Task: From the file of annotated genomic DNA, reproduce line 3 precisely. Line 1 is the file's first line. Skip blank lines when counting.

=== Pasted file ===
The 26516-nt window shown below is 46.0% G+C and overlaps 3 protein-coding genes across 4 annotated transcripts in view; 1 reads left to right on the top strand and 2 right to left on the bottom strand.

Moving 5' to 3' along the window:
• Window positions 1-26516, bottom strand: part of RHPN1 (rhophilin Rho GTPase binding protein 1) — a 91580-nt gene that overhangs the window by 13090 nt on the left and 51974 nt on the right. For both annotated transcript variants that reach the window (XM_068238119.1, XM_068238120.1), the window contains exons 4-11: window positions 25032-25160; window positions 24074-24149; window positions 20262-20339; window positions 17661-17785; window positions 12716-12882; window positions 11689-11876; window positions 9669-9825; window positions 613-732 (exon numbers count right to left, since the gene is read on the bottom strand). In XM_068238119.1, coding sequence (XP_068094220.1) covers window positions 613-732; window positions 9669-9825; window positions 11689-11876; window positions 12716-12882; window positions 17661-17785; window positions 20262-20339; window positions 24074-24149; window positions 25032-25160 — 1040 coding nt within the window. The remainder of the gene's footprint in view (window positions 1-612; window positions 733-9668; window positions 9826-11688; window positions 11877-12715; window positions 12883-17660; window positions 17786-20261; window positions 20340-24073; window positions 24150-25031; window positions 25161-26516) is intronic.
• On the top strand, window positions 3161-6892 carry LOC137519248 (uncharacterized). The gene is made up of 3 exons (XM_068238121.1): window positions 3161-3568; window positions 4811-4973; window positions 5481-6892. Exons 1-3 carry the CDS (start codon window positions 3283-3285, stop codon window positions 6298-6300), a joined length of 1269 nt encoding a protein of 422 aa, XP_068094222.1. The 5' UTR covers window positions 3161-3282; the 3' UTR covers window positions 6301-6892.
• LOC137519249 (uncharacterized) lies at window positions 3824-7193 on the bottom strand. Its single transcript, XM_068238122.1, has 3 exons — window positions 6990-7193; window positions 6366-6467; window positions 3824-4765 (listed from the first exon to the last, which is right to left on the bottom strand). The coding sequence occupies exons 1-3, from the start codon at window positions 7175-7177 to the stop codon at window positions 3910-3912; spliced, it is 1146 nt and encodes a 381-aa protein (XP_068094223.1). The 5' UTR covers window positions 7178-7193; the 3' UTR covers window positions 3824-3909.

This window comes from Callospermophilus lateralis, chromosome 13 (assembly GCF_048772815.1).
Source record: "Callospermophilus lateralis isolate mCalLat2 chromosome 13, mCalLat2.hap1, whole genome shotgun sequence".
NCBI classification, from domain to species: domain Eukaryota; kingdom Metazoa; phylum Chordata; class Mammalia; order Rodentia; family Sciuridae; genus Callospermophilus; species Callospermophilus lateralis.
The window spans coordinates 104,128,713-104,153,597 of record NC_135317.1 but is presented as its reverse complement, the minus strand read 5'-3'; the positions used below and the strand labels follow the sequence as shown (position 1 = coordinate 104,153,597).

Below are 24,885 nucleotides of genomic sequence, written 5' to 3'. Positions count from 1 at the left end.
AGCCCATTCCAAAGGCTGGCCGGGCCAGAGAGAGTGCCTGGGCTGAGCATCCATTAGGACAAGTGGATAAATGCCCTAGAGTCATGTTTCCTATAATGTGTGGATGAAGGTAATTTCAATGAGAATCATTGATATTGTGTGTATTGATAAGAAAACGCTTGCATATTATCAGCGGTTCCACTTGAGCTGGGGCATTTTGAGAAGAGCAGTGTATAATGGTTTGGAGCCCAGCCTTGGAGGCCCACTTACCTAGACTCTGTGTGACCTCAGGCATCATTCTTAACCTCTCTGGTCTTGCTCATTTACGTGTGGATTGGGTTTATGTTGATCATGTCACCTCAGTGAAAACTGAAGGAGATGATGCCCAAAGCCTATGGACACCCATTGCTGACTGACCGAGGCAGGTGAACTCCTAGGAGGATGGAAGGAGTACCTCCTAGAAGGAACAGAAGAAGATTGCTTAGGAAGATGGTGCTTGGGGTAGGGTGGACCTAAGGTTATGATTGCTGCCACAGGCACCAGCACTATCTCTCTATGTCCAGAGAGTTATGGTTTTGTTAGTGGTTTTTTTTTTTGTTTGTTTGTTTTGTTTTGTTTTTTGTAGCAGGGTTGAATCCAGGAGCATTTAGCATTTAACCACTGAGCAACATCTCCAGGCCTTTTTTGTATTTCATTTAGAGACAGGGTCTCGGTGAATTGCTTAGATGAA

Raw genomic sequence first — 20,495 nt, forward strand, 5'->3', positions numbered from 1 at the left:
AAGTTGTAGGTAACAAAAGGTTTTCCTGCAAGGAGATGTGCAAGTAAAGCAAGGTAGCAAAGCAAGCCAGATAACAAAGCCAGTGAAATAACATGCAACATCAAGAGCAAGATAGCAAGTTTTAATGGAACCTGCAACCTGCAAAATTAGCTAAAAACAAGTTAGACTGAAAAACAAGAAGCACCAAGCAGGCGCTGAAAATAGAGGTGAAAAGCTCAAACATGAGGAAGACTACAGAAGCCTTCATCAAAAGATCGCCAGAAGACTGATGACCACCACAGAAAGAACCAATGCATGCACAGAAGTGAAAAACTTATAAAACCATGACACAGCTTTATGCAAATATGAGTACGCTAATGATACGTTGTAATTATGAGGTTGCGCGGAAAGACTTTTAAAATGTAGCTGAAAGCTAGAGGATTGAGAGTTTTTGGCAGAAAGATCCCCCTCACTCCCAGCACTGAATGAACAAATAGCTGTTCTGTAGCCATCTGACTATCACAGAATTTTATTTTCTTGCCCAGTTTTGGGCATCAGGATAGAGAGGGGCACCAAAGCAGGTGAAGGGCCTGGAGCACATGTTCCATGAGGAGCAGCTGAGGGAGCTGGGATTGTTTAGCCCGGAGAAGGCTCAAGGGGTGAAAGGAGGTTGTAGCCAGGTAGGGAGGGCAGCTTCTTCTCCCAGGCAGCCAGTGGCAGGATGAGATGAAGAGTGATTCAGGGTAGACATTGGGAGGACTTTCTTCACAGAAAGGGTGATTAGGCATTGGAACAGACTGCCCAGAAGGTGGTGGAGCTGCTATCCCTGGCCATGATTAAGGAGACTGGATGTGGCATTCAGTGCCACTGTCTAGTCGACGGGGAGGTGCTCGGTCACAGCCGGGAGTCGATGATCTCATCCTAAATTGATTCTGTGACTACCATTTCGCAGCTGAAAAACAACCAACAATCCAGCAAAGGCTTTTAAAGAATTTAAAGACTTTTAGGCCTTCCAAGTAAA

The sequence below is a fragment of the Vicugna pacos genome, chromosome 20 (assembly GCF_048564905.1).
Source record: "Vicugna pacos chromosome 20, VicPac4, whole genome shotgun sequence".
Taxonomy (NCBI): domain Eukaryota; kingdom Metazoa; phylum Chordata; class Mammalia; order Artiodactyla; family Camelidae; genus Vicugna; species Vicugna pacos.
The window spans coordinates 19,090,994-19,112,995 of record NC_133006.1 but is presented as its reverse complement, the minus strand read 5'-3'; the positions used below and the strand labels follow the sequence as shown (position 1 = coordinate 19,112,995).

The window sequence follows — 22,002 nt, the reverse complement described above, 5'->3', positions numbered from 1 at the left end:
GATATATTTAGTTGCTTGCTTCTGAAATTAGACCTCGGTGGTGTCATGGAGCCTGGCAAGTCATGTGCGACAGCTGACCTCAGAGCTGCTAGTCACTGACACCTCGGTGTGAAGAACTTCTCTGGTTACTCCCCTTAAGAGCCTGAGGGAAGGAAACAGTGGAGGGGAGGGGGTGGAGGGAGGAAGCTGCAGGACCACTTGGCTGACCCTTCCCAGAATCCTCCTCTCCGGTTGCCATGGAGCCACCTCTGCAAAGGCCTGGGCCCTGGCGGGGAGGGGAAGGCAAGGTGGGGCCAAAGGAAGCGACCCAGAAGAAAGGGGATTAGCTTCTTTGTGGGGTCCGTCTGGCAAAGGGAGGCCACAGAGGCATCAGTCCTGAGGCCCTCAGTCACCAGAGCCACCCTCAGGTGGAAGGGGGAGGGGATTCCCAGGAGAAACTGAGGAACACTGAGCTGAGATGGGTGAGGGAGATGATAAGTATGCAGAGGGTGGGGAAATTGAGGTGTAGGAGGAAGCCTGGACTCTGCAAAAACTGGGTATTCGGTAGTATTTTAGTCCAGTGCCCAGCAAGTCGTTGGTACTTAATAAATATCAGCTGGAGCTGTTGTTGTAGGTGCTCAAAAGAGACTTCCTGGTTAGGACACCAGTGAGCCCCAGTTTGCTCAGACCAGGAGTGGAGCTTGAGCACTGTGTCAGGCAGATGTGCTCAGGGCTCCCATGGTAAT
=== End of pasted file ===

• Window positions 1-26516, bottom strand: part of RHPN1 (rhophilin Rho GTPase binding protein 1) — a 91580-nt gene that overhangs the window by 13090 nt on the left and 51974 nt on the right. For both annotated transcript variants that reach the window (XM_068238119.1, XM_068238120.1), the window contains exons 4-11: window positions 25032-25160; window positions 24074-24149; window positions 20262-20339; window positions 17661-17785; window positions 12716-12882; window positions 11689-11876; window positions 9669-9825; window positions 613-732 (exon numbers count right to left, since the gene is read on the bottom strand). In XM_068238119.1, coding sequence (XP_068094220.1) covers window positions 613-732; window positions 9669-9825; window positions 11689-11876; window positions 12716-12882; window positions 17661-17785; window positions 20262-20339; window positions 24074-24149; window positions 25032-25160 — 1040 coding nt within the window. The remainder of the gene's footprint in view (window positions 1-612; window positions 733-9668; window positions 9826-11688; window positions 11877-12715; window positions 12883-17660; window positions 17786-20261; window positions 20340-24073; window positions 24150-25031; window positions 25161-26516) is intronic.